Researchers have thought for years that eating too much of any food can cause weight gain and predispose people to diabetes. But a Stanford University School of Medicine study has now linked sugar directly and independently to diabetes.
After accounting for obesity and other factors, researchers discovered that increased sugar in a population's food supply correlated with higher rates of type 2 diabetes. Scientists from Stanford University School of Medicine, the University of California, Berkeley, and the University of California, San Francisco, examined data on access to sugar and diabetes rates from 175 countries during the past decade. The research was published last week in PLOS ONE, a scientific journal.
The research provides the first evidence drawn from a large-scale population study for the idea that not all calories are equal when it comes to risk of diabetes, said Dr. Sanjay Basu, an assistant professor of medicine at the Stanford Prevention Research Center and the study's lead author.
"It was quite a surprise. We're not diminishing the importance of obesity at all, but these data suggest that at a population level there are additional factors that contribute to diabetes risk besides obesity and total calorie intake, and that sugar appears to play a prominent role," he said.
More sugar was associated with more diabetes, according to the research. For every additional 150 calories of sugar available per person per day, the prevalence of diabetes rose 1 percent, even after taking into account obesity, physical activity, other types of calories and economic and social factors. A 12-ounce can of soda contains about 150 calories of sugar. In contrast, an additional 150 calories of any type caused only a 0.1 percent increase in diabetes rate, according to the research.
Not only was a population's access to sugar associated with diabetes risk, but the longer a group was exposed to excess sugar, the higher its diabetes rate after controlling for obesity and other factors. Diabetes rates dropped over time when the availability of sugar dropped, independent of changes to consumption of other calories and physical activity or obesity rates, researchers said.
The findings do not prove that sugar causes diabetes, Basu emphasized, but do support previous laboratory and experimental trials that suggest sugar affects the liver and pancreas in ways that other types of foods or obesity do not.
"We really put the data through a wringer in order to test it out," Basu said.
The study used food-supply data from the United Nations Food and Agricultural Organization to estimate the availability of different foods in the 175 countries and estimates from the International Diabetes Foundation on the prevalence of diabetes among 20- to 79-year-olds.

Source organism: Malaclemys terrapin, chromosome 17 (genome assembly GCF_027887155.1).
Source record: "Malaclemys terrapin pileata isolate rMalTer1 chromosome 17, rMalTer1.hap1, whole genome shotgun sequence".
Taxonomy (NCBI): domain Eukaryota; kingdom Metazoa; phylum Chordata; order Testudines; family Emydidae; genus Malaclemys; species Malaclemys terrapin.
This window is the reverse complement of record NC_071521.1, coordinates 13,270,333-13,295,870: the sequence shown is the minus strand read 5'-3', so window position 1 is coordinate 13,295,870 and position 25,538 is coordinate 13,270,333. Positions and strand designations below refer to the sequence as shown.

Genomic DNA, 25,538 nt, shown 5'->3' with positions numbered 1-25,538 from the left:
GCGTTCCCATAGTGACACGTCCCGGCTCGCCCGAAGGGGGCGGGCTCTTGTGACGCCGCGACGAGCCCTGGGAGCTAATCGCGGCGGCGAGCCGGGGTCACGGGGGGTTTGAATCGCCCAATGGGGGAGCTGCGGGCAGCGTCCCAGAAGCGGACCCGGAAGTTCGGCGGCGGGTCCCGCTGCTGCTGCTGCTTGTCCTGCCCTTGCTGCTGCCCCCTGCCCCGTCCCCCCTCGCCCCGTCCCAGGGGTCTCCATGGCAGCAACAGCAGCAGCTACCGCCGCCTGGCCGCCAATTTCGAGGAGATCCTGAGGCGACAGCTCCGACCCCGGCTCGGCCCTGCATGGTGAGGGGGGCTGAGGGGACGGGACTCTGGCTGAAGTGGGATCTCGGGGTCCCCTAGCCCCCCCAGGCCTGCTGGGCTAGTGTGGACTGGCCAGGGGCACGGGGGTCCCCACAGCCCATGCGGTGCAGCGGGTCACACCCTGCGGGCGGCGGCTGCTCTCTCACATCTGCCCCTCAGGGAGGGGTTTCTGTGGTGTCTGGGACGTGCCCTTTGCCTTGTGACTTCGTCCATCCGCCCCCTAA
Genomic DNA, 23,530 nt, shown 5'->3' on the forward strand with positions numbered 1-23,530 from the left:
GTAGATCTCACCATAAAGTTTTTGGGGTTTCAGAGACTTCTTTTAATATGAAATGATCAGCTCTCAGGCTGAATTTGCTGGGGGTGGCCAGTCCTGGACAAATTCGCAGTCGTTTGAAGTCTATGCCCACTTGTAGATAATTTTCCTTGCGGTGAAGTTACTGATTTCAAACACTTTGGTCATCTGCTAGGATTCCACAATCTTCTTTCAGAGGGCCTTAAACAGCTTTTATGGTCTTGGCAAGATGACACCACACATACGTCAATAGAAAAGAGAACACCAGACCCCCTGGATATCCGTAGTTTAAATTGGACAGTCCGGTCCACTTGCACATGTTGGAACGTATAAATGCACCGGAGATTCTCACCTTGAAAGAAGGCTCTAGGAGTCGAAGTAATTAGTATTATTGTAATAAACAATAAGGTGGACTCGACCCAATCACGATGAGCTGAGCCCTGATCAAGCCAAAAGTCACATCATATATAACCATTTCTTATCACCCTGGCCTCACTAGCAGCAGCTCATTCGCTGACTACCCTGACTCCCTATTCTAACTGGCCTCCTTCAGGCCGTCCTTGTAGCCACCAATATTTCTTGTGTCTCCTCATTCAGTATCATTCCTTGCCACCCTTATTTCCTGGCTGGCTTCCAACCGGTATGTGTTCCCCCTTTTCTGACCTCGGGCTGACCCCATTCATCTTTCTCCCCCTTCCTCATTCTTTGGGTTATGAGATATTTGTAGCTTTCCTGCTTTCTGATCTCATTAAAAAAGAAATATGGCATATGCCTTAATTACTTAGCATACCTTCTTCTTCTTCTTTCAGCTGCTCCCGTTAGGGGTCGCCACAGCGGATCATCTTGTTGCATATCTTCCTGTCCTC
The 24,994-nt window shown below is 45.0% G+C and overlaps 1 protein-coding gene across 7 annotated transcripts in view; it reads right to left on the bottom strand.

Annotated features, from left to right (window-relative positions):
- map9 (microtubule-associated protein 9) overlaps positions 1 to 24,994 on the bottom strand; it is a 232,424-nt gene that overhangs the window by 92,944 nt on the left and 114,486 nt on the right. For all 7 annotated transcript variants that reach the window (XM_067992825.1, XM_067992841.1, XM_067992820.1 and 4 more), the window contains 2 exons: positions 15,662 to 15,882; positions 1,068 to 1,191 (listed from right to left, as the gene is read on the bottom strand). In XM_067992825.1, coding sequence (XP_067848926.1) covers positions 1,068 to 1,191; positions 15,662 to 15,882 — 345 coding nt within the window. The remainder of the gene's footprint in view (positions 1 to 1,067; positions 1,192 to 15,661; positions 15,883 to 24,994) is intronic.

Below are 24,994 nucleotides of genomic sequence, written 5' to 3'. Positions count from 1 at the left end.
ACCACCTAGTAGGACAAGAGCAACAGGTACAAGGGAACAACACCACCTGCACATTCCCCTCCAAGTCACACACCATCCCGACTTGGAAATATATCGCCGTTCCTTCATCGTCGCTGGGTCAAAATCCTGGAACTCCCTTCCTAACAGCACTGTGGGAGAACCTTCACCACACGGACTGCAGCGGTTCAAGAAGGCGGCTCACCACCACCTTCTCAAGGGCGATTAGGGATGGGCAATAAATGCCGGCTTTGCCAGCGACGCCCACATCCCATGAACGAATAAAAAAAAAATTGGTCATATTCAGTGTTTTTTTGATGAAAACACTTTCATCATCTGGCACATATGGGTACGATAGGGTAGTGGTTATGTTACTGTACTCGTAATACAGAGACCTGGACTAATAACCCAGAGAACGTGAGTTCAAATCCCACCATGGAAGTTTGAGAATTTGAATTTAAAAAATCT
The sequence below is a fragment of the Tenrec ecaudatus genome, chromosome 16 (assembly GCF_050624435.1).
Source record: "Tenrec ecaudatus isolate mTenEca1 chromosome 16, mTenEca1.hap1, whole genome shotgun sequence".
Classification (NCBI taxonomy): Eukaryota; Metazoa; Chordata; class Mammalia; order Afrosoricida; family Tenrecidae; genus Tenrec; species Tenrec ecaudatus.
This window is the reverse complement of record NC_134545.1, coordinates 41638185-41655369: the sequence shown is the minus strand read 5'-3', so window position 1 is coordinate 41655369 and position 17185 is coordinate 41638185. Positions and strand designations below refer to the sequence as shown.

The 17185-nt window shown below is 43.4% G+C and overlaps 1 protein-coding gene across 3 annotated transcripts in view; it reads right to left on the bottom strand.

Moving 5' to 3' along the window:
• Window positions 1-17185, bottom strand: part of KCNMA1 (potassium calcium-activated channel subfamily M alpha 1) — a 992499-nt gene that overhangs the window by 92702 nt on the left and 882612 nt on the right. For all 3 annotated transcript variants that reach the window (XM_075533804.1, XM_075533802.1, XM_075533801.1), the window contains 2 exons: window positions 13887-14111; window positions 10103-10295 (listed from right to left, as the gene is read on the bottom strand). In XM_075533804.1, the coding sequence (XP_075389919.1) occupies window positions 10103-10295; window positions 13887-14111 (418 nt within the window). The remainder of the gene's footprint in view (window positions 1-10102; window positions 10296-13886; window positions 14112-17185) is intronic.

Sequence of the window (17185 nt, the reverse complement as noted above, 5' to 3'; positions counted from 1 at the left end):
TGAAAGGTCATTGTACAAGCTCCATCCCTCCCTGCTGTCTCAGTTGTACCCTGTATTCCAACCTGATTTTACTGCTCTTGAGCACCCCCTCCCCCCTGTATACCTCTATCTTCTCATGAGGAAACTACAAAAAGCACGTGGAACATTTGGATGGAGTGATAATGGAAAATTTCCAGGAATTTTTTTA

Marion Nestle, a professor of nutrition, food studies and public health at New York University who was not involved in the study, praised the research.
"As far as I know, this is the first paper that has had data on the relationship of sugar consumption to diabetes. This has been a source of controversy forever. It's been very, very difficult to separate sugar from the calories it provides. This work is carefully done, it's interesting and it deserves attention," she said.
Basu said follow-up studies are needed to examine possible links between diabetes and specific sugar sources, such as high-fructose corn syrup or sucrose, and also to evaluate the influence of specific foods, such as soft drinks or processed foods.
Another important future step is to conduct clinical trials that could support a cause-and-effect connection between sugar consumption and diabetes. It would be unethical to feed people large amounts of sugar to try to induce diabetes, but scientists could put participants of a study on a low-sugar diet to see if it reduces diabetes risk.
Basu was cautious about possible policy implications of his work. More evidence is needed before enacting widespread policies to lower sugar consumption, he said.
But Nestle pointed out that the findings add to many other studies that suggest people should cut back on their sugar intake.
"How much circumstantial evidence do you need before you take action? At this point we have enough circumstantial evidence to advise people to keep their sugar a lot lower than it normally is," she said.
The study is available online at PLOS ONE.